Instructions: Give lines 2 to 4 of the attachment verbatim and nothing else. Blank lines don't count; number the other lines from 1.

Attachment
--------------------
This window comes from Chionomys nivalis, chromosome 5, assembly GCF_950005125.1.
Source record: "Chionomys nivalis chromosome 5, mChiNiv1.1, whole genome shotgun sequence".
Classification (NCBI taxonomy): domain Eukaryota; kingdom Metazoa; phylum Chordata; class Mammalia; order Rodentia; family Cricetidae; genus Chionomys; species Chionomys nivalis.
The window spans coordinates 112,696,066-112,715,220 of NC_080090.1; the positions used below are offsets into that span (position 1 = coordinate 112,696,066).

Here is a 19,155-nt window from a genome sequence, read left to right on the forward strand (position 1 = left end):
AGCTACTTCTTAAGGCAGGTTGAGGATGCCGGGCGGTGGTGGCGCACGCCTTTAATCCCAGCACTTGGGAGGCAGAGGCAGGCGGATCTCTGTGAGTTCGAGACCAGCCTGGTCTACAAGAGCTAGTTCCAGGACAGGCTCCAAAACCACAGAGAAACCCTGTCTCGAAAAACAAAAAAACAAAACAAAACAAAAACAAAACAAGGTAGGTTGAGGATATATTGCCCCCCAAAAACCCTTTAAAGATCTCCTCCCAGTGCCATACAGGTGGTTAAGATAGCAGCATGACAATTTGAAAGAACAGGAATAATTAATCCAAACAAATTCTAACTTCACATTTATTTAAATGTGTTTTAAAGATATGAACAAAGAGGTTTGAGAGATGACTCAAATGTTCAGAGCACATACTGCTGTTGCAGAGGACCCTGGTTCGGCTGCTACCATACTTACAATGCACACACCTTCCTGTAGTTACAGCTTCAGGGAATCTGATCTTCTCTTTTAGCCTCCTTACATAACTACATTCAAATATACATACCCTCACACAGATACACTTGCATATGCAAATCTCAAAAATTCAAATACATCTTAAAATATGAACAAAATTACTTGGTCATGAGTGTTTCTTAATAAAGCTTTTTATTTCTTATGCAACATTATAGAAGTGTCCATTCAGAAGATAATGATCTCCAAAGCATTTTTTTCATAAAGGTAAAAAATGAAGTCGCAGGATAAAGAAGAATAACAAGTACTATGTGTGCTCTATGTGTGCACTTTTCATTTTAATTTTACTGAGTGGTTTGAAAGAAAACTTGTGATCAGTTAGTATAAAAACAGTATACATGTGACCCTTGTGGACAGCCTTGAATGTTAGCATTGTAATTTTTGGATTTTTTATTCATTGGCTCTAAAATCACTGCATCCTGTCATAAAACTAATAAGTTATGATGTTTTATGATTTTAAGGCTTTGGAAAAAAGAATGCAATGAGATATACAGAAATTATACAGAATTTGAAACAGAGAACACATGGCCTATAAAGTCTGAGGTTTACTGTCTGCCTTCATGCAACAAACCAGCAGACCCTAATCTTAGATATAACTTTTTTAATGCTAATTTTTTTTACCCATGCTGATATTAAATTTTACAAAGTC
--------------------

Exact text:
Source record: "Chionomys nivalis chromosome 5, mChiNiv1.1, whole genome shotgun sequence".
Classification (NCBI taxonomy): domain Eukaryota; kingdom Metazoa; phylum Chordata; class Mammalia; order Rodentia; family Cricetidae; genus Chionomys; species Chionomys nivalis.
The window spans coordinates 112,696,066-112,715,220 of NC_080090.1; the positions used below are offsets into that span (position 1 = coordinate 112,696,066).